Five years ago …

The University revoked its admission offer to Michigan high
school student Daniel Granger after he was convicted of statutory
rape for having sex with three 14-year-old girls.

Granger hoped to start school in the winter after he completed
his scheduled three-and-a -half month stay in prison.

Among other reasons, the University cited Granger’s lack
of remorse about the crime. “Daniel demonstrated a lack of
self-reflection and an unwillingness to accept full responsibility
for his own inappropriate actions,” the report stated.

Ten years ago …

Members of the Senate Advisory Committee on University Affairs
passed a motion condemning the salary increases of top
administrators. SACUA particularly objected to the 14 percent
increase in pay for University President James Duderstadt.

“The big fat cats are getting big raises at a time when
funding is dwindling. They all think they’re (Chrysler
Chairmen) Lee Iacoccas,” said English Prof. Leo McNamara.

Dec. 2, 1975

When President Gerald Ford, a University alum, arrived in
Peking, China to attend an important meeting with the Chinese Vice
Premier Deng Xiaoping, he was greeted with a band playing the
Michigan State University fight song instead of Hail to the
Victors.

Michigan State Band Director Ken Bloomquist said he thought the
mistake did not matter. “Michigan’s fight song is one
of the greatest fight songs in the country,” Bloomquist said.
“Our fight song is certainly well known, but probably not
quite as well as the U-of-M fight song,”

Dec. 4, 1989

Former President Gerald Ford talked with The Michigan Daily
about his days as a Michigan football player in the 1930s.

Ford told many stories, including how he was offered $400 a game
— a huge sum in those days — to play in the National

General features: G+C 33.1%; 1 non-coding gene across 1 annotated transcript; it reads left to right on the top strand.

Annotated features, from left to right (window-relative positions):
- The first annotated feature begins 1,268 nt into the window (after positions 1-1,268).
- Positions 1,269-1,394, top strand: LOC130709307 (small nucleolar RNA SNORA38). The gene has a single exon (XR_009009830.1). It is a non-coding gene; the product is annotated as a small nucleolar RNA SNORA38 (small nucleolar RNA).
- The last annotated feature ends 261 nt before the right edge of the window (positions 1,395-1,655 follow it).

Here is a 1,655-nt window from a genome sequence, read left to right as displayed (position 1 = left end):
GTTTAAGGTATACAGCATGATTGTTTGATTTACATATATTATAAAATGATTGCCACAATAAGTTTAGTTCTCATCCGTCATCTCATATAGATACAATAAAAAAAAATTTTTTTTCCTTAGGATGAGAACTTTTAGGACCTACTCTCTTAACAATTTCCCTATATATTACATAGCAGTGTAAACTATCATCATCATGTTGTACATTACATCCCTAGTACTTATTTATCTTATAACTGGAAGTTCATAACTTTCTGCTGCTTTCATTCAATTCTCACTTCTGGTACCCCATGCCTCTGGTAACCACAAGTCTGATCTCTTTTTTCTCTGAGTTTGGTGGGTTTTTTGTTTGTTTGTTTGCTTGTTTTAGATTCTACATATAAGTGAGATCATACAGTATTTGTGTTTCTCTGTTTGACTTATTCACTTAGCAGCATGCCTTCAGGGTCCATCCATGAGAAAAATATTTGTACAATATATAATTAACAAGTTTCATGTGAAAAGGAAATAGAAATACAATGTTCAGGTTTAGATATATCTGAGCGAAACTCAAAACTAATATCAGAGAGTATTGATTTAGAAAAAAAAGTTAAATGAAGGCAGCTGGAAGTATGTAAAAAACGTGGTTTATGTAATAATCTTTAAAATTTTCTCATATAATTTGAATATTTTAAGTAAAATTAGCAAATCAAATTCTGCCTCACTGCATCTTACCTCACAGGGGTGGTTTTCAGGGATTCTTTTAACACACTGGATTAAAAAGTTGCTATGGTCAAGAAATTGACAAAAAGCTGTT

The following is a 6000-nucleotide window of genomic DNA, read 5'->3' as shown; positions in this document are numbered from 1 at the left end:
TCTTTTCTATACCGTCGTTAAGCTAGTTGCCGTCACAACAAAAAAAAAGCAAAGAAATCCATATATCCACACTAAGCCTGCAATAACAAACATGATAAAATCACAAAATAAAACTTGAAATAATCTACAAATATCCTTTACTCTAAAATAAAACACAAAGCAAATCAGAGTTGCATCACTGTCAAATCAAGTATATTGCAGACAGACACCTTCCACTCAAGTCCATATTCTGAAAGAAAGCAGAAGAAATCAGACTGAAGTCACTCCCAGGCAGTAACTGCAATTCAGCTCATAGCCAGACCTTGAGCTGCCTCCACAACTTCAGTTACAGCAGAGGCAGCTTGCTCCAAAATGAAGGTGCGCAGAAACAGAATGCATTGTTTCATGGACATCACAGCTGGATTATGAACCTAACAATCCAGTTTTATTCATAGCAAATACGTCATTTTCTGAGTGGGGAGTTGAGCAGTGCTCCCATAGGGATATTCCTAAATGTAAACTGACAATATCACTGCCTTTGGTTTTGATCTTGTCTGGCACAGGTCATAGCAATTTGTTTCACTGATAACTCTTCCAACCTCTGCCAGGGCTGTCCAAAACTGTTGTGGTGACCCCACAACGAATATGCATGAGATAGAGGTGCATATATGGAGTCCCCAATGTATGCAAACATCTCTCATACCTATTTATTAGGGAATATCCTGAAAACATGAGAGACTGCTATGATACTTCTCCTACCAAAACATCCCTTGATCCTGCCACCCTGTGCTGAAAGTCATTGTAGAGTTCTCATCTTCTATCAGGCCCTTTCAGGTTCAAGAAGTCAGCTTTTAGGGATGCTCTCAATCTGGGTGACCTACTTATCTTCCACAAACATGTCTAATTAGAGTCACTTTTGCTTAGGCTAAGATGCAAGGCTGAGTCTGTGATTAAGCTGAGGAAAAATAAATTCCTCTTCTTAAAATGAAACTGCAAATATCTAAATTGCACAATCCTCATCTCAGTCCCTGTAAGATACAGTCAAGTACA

Football League for either the Green Bay Packers or the Detroit
Lions. Instead, Ford accepted less money to be an offensive line
coach at Yale University, where he would go on to earn a law
degree.

Dec. 3, 1997

Rejected Law School applicant Barbara Grutter sued the
University, the second of two lawsuits filed in fall by the Center
for Individual Rights against the University’s race-conscious
admissions policies. Grutter, 44, maintained that the Law School
discriminated against her by giving preferences to minorities.

Dec. 4, 1984

Responding to what some called an excessively large number of
out-of-state students gaining admission into the College of
Literature, Science and the Arts, LSA faculty considered
suggestions for future admissions goals.

The options were limited because of a state law — which
the University was already violating —that withholds $182
million of funding if the out-of-state enrollment exceeds 20
percent.

Dec. 5, 1956

The Student Government Council urged administrators to adopt
change that would ensure “more precise” grading. The
recommendation called for adding 0.3 points for a
“plus” and subtracting 0.3 points for a
“minus” from a student’s grade point average. For
example, a B plus would be a 3.3, a B would be a 3 and a B minus
would be a 2.7. The current system made no such distinction.

Dec. 5, 1961

With 28,775 enrolled students on three campuses, the University
ranked as the ninth largest university in the nation. The
University of California was rated first with a total of 87,475
students on eight campuses.

The annual study by School and Society Magazine also revealed
that enrollment numbers stood at an all-time high in the nation,
with 3,215,427 full- and part-time students.

Dec. 5, 1981

The State Direct Student Loan Program, a government program that
guarantees a loan to students who cannot find one from a commercial
lender, ran out of money.

The program, however, would still award loans to students who
applied before the Dec. 4 deadline, which would include about 3,500
University applicants at a cost of $10 million.

— Compiled by Daily Staff Reporter Michael
Gurovitsch

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